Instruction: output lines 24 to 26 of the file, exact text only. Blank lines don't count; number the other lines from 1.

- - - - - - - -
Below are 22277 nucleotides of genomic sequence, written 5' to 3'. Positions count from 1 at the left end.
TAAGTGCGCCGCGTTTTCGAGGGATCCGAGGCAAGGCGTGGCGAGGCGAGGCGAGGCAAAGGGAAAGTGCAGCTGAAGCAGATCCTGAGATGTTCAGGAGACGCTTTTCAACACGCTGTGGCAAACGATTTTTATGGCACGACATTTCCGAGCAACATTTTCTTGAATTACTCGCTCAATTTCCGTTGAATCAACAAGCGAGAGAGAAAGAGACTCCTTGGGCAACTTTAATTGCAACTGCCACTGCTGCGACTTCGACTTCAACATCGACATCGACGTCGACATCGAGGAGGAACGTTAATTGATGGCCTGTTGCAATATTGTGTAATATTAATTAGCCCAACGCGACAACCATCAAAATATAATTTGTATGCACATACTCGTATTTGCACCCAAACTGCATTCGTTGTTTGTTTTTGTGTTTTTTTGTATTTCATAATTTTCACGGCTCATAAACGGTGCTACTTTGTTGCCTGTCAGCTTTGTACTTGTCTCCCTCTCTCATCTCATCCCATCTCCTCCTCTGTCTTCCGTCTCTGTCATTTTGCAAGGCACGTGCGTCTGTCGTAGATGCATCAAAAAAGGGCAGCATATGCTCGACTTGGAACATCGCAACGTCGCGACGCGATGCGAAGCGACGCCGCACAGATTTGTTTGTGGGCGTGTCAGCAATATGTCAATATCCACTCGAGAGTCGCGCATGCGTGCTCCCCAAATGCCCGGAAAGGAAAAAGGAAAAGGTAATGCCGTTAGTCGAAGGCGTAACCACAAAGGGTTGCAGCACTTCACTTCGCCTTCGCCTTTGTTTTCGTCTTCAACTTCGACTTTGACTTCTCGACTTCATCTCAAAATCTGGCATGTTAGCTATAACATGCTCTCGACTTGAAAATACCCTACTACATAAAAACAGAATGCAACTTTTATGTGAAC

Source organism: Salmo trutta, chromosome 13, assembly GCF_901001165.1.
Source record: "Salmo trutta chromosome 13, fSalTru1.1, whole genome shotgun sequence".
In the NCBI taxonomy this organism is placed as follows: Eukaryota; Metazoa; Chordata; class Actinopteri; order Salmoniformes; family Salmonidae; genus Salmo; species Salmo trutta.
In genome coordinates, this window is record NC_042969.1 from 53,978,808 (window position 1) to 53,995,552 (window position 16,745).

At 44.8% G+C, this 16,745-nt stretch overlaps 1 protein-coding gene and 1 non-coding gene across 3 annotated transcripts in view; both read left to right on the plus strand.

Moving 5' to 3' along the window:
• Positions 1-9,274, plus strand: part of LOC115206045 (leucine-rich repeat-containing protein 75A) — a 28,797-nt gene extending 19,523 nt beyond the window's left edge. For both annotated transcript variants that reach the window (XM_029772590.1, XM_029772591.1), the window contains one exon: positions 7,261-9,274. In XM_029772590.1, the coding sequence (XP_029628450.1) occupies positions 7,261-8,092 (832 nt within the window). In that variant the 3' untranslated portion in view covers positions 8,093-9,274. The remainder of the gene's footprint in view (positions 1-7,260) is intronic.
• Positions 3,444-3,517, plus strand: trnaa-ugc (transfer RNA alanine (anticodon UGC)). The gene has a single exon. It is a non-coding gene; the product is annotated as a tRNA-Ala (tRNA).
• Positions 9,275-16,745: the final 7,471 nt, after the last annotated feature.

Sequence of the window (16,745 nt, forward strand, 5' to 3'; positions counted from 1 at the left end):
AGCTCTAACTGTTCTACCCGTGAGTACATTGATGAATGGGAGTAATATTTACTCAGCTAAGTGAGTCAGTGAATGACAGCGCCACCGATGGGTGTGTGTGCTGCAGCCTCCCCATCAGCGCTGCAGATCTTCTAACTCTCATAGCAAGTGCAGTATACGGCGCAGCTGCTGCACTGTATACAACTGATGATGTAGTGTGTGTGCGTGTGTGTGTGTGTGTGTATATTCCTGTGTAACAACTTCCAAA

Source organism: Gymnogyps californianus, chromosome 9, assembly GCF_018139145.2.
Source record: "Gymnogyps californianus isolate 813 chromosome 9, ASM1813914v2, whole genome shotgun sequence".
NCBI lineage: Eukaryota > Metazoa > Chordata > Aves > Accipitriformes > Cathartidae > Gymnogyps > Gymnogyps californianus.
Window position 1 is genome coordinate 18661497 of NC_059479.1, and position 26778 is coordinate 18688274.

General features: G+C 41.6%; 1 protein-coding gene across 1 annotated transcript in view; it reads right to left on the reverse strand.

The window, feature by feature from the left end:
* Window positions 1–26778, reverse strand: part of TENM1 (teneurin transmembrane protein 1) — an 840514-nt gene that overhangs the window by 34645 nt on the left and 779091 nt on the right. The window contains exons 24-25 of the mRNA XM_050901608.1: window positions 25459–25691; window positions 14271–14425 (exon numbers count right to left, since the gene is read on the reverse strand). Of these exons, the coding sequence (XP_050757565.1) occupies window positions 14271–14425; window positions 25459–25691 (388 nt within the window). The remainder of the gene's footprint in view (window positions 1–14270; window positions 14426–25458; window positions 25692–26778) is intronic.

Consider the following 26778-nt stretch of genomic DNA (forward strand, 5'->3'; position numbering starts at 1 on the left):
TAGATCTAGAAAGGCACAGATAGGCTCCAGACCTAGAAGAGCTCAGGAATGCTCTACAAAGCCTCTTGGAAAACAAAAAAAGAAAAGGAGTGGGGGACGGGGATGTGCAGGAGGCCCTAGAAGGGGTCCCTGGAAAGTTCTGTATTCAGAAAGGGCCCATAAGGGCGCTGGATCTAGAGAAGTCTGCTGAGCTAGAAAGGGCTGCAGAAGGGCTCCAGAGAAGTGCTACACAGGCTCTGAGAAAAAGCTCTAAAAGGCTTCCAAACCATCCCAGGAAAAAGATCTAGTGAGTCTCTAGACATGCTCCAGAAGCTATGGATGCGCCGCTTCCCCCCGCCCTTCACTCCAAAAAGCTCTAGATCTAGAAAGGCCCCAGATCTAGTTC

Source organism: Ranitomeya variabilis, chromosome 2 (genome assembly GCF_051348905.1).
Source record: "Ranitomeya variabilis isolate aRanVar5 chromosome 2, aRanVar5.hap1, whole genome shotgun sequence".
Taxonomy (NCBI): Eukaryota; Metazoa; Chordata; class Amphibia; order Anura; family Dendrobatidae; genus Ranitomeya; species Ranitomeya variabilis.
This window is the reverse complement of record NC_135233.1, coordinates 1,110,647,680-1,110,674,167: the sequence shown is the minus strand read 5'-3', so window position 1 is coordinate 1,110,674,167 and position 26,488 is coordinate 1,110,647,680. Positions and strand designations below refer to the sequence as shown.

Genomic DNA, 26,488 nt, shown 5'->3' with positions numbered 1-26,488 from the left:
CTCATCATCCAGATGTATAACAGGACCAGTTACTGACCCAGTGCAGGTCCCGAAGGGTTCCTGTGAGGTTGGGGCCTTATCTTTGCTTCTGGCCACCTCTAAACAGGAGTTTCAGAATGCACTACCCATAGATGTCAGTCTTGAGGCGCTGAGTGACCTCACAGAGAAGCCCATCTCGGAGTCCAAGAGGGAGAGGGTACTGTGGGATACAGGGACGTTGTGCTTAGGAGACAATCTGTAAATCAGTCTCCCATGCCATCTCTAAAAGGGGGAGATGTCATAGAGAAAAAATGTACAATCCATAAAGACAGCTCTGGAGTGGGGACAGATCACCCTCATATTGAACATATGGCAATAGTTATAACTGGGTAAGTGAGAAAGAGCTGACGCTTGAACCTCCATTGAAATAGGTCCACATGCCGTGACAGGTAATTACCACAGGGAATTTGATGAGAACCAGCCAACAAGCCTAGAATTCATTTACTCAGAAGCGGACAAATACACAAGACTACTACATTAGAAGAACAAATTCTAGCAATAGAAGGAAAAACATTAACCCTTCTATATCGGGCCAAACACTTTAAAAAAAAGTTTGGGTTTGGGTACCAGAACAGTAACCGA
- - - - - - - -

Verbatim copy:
Source record: "Ranitomeya variabilis isolate aRanVar5 chromosome 2, aRanVar5.hap1, whole genome shotgun sequence".
Taxonomy (NCBI): Eukaryota; Metazoa; Chordata; class Amphibia; order Anura; family Dendrobatidae; genus Ranitomeya; species Ranitomeya variabilis.
This window is the reverse complement of record NC_135233.1, coordinates 1,110,647,680-1,110,674,167: the sequence shown is the minus strand read 5'-3', so window position 1 is coordinate 1,110,674,167 and position 26,488 is coordinate 1,110,647,680. Positions and strand designations below refer to the sequence as shown.